DCSIMG

Tom Harris warns Scottish Labour could become an ‘irrelevance’

Scottish Labour leadership candidates Tom Harris, Johann Lamont and Ken Macintosh chat prior to the first leadership husting. Photo: Andrew Milligan

Scottish Labour leadership candidates Tom Harris, Johann Lamont and Ken Macintosh chat prior to the first leadership husting. Photo: Andrew Milligan

  • by Tom Peterkin
 

THE three contenders battling for control of Scottish Labour held their first leadership debate yesterday, amid warnings that the party could be an “irrelevance” by 2016 unless it gets its act together.

Tom Harris, the only MP standing in the contest, issued the warning when he appeared on a hustings platform with his rivals the Eastwood MSP, Ken Macintosh, and Johann Lamont, Scottish Labour’s deputy leader and the MSP for Glasgow Pollock. Harris, the MP for Glasgow South, stumbled on his lines as he spoke without notes, but he told delegates at a conference in Glasgow that Labour must re-invent itself as the party of aspiration. “I love my country, I love my party and I hate being in opposition,” Harris said.

“By 2016, Scottish Labour will either have re-established itself as the party of aspiration, or it will be an irrelevance.”

Macintosh, whose father was a headmaster on Skye, highlighted his rural roots and tried to persuade delegates that the party has concentrated too much on its traditional heartlands in the urban areas of the Central Belt. Following a woeful election for Labour that saw Liberal Democrat voters in rural areas switch to the SNP, Macintosh said it was important that Labour developed a convincing policy for the countryside.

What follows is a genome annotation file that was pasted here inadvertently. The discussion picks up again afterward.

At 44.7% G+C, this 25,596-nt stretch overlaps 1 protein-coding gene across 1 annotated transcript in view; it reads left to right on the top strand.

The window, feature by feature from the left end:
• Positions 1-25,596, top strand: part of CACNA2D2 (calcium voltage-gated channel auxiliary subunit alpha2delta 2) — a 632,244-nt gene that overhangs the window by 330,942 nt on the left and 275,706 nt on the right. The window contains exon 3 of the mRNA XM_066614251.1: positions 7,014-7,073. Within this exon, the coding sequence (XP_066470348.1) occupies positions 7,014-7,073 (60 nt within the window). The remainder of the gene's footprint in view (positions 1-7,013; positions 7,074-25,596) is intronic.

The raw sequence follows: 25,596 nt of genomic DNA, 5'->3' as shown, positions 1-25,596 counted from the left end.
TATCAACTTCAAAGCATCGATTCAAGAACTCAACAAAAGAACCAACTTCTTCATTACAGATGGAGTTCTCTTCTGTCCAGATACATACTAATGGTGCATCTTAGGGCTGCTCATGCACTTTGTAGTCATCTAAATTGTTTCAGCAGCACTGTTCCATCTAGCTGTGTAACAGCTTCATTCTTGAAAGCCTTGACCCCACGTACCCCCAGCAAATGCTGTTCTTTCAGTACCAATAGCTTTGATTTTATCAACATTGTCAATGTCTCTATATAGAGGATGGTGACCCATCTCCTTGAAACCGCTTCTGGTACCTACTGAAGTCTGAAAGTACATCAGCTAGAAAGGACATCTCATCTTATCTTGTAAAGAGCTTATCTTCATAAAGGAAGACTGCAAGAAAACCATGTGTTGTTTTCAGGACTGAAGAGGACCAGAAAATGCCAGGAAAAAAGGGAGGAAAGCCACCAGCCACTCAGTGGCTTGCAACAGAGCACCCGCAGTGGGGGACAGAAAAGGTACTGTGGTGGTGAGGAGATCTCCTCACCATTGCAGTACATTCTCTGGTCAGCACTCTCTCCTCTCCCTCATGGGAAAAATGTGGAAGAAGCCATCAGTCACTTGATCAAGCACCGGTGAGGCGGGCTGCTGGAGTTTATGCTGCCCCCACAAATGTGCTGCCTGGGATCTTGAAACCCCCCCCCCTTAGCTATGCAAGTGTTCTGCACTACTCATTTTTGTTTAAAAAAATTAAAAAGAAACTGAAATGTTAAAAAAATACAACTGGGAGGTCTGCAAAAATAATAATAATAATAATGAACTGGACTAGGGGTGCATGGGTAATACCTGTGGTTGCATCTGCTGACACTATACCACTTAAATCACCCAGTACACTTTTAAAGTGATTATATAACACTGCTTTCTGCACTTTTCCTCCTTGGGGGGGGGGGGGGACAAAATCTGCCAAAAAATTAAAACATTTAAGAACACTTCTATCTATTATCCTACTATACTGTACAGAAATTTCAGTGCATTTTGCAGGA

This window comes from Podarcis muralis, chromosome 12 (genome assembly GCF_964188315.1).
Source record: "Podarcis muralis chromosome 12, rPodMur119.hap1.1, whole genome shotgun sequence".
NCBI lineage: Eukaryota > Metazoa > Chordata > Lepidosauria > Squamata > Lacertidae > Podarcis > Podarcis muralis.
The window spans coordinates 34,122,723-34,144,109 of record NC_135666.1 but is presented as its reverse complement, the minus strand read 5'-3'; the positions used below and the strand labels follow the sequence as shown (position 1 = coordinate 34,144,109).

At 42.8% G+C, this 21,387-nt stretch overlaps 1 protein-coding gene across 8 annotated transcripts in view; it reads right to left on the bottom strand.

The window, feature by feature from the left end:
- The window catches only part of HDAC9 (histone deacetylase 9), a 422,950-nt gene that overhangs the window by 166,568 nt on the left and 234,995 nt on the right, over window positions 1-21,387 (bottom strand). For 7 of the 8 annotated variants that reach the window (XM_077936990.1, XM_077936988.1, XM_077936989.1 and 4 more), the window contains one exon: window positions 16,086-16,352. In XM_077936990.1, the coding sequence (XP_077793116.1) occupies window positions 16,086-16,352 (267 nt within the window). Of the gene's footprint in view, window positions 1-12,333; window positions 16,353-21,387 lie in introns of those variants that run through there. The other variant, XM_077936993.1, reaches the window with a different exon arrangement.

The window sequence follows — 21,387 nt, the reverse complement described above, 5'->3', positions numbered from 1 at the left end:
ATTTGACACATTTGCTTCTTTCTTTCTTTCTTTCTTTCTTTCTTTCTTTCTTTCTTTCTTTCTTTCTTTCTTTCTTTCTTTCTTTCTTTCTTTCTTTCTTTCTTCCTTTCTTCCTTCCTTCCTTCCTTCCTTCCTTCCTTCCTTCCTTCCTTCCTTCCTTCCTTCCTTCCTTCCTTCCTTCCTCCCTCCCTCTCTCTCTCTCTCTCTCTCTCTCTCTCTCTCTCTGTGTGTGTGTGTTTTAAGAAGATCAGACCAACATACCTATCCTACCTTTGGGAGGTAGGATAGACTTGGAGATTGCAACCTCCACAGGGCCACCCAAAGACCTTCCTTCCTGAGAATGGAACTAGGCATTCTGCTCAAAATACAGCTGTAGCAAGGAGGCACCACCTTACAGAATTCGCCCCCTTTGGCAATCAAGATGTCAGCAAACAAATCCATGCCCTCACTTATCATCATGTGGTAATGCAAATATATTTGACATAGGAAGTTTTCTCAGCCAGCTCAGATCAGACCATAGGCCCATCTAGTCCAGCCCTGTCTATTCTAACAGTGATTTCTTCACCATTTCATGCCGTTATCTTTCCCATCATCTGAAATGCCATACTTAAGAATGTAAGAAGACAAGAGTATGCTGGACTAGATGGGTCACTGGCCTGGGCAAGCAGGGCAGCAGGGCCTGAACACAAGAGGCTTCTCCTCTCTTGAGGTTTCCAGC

“We need to start talking more positively about what we are for and less about what we are against,” he said. Macintosh has called for the nationalisation of railways and buses.

Lamont also underlined her heritage, making claim to Hebridean roots. She defended the Union and called on the party to refocus.

Lamont added: “In the last election we lost our way, we lost our confidence, and we lost Scotland. People tell us we need to find a narrative. We don’t need to find a narrative, we need to remember our story.”

The candidates were speaking at the Royal Concert Hall in front of about 500 delegates, who had earlier ratified reforms to the Scottish party that hand more control to the leader and make it permissable for the first time for a Westminster-based politician to lead Labour north of the border.

Delegates also heard from the four politicians vying for the post of deputy leader. Ian Davidson, the Glasgow South West MP, is standing alongside Anas Sarwar, the MP for Glasgow Central, Elaine Murray, the Dumfriesshire MSP, and Lewis Macdonald, the MSP for Aberdeen Central.

The party has set its timetable for the leadership election with nominations opening on Monday and closing on Friday. The new leader will be announced on 17 December.

 

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